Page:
Chapter 9: Ellen tells Catherine to be quiet, as Joseph is near and that means Heathcliff will be coming. Catherine is worried that Heathcliff may have heard her and says that she will never forsake Heathcliff. She would not marry Edgar if it meant that she and Heathcliff would be separated. She thinks that if she married Heathcliff they would be beggars, and if she marries Linton, she can help Heathcliff to rise and get him away from her brother. When Joseph comes in looking for Heathcliff, Ellen calls for him outside but gets no answer. She then tells Catherine that he had heard some of what she said, and she gets frightened. Catherine runs outside to look for Heathcliff, and finally comes back, saying she will not go upstairs until she gets to talk to him. She paces the floor, and they all wait, and Catherine stays outside crying when it starts to rain. At midnight, the storm comes, and the wind is violent. Ellen tries to talk Catherine into taking off her wet things and going to bed, but she wont.
The next morning Catherine is quite distraught over Heathcliff and is in fact quite ill. Mrs. Linton comes to visit, and insists that Catherine be taken to Thrushcross Grange until she is well. Later she and her husband both catch the fever though, and die within days of each other. When Catherine comes home, she is saucier and more passionate than ever, and nothing has been heard of Heathcliff since the night he left. Three years later Catherine and Edgar are married. Ellen accompanies Catherine to Thrushcross Grange, and is quite sad to leave five-year-old Hareton behind. Mrs. Dean stops her story, realizing how late it is.
Chapter 10: Catherine and Edgar are happy at Thrushcross Grange, and Edgar humors Catherine exceedingly, giving her everything she wants. One day in September as Ellen is gathering apples, she hears someone call her, and finds Heathcliff in the garden. He tells her to go in and tell Catherine that there is someone to see her, but not to say who. She does, and when Catherine comes back after meeting the stranger she is breathless, she is so happy. Edgar does not seem to want to invite him in, and thinks Catherine is being silly. Ellen notices how much Heathcliff has changed. He is an older, well-formed man who is intelligent and dignified. Heathcliff and Catherine become absorbed in each other, and Edgar gets irritated. As he is leaving after tea, Heathcliff tells Ellen that he is going to Wuthering Heights, as Hindley invited him to stay there. Ellen is quite surprised, and has the feeling that it would have been better if Heathcliff had stayed away.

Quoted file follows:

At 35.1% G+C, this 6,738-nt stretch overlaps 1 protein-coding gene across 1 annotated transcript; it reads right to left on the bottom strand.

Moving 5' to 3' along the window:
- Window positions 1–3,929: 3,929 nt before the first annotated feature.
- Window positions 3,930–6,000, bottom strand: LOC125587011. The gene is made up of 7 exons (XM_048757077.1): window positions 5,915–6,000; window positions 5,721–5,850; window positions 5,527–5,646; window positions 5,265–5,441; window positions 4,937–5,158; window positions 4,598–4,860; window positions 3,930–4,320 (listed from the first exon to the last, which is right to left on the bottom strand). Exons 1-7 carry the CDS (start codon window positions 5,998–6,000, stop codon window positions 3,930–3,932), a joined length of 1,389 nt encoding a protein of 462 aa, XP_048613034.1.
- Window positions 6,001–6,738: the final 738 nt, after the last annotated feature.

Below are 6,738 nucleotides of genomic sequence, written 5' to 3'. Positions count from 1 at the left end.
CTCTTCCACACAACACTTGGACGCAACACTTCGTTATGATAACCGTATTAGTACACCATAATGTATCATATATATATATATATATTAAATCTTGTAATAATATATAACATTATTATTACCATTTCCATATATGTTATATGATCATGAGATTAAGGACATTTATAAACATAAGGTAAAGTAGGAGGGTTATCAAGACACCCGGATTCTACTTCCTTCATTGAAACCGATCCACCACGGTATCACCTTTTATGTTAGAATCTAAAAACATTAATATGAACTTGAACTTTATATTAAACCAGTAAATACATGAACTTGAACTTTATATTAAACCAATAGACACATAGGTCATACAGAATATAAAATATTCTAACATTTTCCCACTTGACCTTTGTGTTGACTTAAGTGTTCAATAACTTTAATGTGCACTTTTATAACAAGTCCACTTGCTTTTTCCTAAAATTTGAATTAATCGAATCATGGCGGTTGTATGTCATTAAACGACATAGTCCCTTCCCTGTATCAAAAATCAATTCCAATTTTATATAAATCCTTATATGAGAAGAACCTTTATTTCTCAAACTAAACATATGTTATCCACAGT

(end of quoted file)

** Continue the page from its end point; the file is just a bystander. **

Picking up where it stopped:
The next day Catherine and Isabella visit Wuthering Heights, and soon Heathcliff is a regular visitor to Thrushcross Grange. New trouble arises when it becomes clear that Isabella is attracted to Heathcliff. When Catherine confronts her with it, Isabella admits that she loves him. Catherine seriously advises her against it, saying that she does not know Heathcliff at all, and that he could not love her but might marry her for her fortune. Ellen tells Isabella to listen to Catherine. She goes on to say that Heathcliff is not a good man for her, and that she heard from Joseph that he and Hindley do nothing at the Heights but drink and gamble.
Edgar is away from home, so Heathcliff calls earlier than normal. Isabella is horrified when Catherine tells him that she is in love with him. He stares at her darkly but does not say anything, and Catherine holds on to her so that she cannot leave. Finally Isabella digs her nails into Catherine so that she will let her go, and she leaves the room. When Catherine tells Heathcliff that he should beware of her talons, he replies that he would wrench them off her fingers if they ever menaced [him] (113). Catherine tells Heathcliff that she likes Isabella too much to let him have her, and he says he is not interested, but Ellen can tell that he is still thinking about it.
‹ NovelGuide: Wuthering Heights: Novel Summary: Chapters 7-8 up NovelGuide: Wuthering Heights: Novel Summary: Chapters 11-12 ›